Morphological and mechanical comparision of injection and compression moulding in-line compounding of direct long fibre thermoplastics

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Proceedings title10th Annual SPE Automotive Composites Conference and Exhibition
Conference10th Annual SPE Automotive Composites Conference and Exhibition, September 15-16, 2010, Troy, Michigan, US
Pages110; # of pages: 10
AbstractLong fibre thermoplastics (LFT) based on polypropylene/glass fibre (PP/GF) composites has become one of the most widely used plastics in semi-structural and structural automotive applications in both aesthetic and non-aesthetic parts. LFT are commercially available in pre-compounded pellets for injection moulding and are developed with specific properties for targeted functions. In a rationalizing effort to reduce costs, heat histories, and create in-house flexibility of material blending in-line compounding (ILC) of base materials including resin, additives (heat stabilizers, colors, coupling agents, etc.), and glass roving reinforcements for direct moulding of LFT parts (D-LFT) has been developed in the last 10 years. Two major versions of D-LFT technology currently exist on the market, both relying on twin-screw extrusion (one-stage or two-stage) for ILC, one utilizing compression moulding and the other injection moulding. While these two technologies share several similarities, they also present significantly different features in terms of fibre length, orientation and mechanical properties for example, related to their respective processing conditions. The objective of this paper is to address some of them. A Dieffenbacher LFT Direct system, using the compression moulding process, and a Krauss-Maffei Injection Moulding Compounder (IMC), using the injection moulding process, were used to mould similar test parts that have a significant level of complexity in their geometry. Samples were taken from the parts and from machine purges for a comparison of the respective fibre distribution patterns of the two moulding technologies using micro focus X-ray computed tomography. A characterization of their fibre length distribution was also performed on these samples from pyrolysis and image analysis. Resulting mechanical properties were then added to the comparison matrix to provide a comprehensive picture of the two moulding technologies.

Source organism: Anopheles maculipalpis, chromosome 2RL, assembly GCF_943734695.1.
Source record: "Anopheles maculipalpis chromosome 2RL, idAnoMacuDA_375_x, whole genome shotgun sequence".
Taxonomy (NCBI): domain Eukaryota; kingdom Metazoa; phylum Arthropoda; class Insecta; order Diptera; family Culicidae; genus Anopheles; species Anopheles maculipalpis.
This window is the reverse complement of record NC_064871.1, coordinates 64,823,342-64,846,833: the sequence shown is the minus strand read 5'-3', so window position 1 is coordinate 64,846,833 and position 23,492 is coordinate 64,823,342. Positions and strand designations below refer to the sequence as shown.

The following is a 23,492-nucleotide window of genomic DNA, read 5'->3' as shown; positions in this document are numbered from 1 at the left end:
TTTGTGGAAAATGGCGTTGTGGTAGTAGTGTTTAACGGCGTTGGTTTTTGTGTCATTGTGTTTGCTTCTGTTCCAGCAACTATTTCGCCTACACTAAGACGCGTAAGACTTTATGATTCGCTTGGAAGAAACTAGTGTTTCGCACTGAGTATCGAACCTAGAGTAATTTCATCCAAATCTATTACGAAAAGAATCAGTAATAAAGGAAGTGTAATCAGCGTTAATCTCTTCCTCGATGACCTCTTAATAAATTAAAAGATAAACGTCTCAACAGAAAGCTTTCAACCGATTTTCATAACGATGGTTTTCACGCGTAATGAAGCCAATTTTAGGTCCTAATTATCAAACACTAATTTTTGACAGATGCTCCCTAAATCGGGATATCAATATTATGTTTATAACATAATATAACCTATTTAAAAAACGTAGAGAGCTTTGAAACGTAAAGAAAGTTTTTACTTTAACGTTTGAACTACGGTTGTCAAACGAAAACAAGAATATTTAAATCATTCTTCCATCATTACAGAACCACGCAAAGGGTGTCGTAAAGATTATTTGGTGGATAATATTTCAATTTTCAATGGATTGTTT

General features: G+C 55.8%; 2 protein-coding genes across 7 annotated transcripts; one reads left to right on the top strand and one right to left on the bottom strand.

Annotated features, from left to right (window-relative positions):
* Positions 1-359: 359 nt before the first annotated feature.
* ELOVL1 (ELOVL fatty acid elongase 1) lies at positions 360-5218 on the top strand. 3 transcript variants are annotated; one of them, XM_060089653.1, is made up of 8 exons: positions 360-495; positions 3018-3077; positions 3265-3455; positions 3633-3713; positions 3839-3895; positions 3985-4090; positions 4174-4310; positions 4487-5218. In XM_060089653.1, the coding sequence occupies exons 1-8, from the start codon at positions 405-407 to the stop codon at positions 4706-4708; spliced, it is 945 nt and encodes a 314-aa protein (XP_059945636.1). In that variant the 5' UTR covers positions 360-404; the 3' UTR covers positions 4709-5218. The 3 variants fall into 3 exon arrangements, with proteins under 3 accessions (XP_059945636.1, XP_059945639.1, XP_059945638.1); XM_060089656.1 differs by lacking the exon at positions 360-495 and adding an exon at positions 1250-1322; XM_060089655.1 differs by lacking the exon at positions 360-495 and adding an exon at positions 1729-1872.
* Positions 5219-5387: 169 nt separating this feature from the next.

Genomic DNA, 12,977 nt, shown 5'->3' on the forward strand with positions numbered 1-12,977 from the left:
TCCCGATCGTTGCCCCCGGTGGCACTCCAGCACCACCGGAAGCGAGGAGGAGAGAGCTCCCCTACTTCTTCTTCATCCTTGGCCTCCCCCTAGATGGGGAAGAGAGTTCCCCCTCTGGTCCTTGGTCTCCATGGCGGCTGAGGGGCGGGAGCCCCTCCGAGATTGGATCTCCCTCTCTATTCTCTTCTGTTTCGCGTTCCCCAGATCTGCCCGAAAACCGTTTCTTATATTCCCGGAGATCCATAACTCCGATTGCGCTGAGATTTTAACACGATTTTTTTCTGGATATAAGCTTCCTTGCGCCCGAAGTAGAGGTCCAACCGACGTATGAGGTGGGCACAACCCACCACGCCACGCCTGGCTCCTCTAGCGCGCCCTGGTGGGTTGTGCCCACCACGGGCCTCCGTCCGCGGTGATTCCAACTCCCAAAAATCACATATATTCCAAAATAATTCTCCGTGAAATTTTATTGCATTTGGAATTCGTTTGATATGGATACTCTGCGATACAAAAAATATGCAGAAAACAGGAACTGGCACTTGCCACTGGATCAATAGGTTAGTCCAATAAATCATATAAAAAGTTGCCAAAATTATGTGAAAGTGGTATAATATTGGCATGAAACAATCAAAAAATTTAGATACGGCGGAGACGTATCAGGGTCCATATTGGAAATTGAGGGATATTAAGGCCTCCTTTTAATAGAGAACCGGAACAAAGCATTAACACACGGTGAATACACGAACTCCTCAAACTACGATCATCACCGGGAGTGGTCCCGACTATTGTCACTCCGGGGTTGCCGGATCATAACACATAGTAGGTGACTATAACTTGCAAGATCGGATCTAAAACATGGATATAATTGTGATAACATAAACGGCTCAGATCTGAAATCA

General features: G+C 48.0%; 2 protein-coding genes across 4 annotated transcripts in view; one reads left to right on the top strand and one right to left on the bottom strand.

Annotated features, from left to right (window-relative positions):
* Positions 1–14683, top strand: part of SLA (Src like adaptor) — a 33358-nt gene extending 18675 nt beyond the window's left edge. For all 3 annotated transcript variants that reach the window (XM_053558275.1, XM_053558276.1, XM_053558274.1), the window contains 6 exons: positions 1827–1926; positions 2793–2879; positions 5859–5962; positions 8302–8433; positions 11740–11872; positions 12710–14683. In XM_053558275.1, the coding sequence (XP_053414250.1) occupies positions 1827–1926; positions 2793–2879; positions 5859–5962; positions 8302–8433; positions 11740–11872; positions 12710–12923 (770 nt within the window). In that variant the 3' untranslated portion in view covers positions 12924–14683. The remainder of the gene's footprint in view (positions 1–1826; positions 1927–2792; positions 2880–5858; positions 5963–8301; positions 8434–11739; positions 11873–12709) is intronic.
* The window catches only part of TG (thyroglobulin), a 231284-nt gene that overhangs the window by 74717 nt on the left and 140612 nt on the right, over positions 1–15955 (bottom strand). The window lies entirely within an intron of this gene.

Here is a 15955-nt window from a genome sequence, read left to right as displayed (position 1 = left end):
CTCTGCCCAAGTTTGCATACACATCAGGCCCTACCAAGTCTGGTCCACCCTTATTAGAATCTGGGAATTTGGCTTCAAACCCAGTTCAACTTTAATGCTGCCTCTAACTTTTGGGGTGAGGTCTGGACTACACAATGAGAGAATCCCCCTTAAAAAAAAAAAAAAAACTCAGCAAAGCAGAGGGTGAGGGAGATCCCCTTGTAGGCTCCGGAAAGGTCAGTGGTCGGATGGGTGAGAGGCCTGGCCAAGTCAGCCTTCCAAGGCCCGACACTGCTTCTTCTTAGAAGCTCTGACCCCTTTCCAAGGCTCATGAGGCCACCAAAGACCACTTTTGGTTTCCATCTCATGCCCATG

Publication date
AffiliationNRC Industrial Materials Institute; National Research Council Canada
Peer reviewedYes
NRC number53885
NPARC number17401023
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Record identifier545021c1-7d76-4ae4-8275-42b75d8d2010
Record created2011-03-26
Record modified2016-05-09
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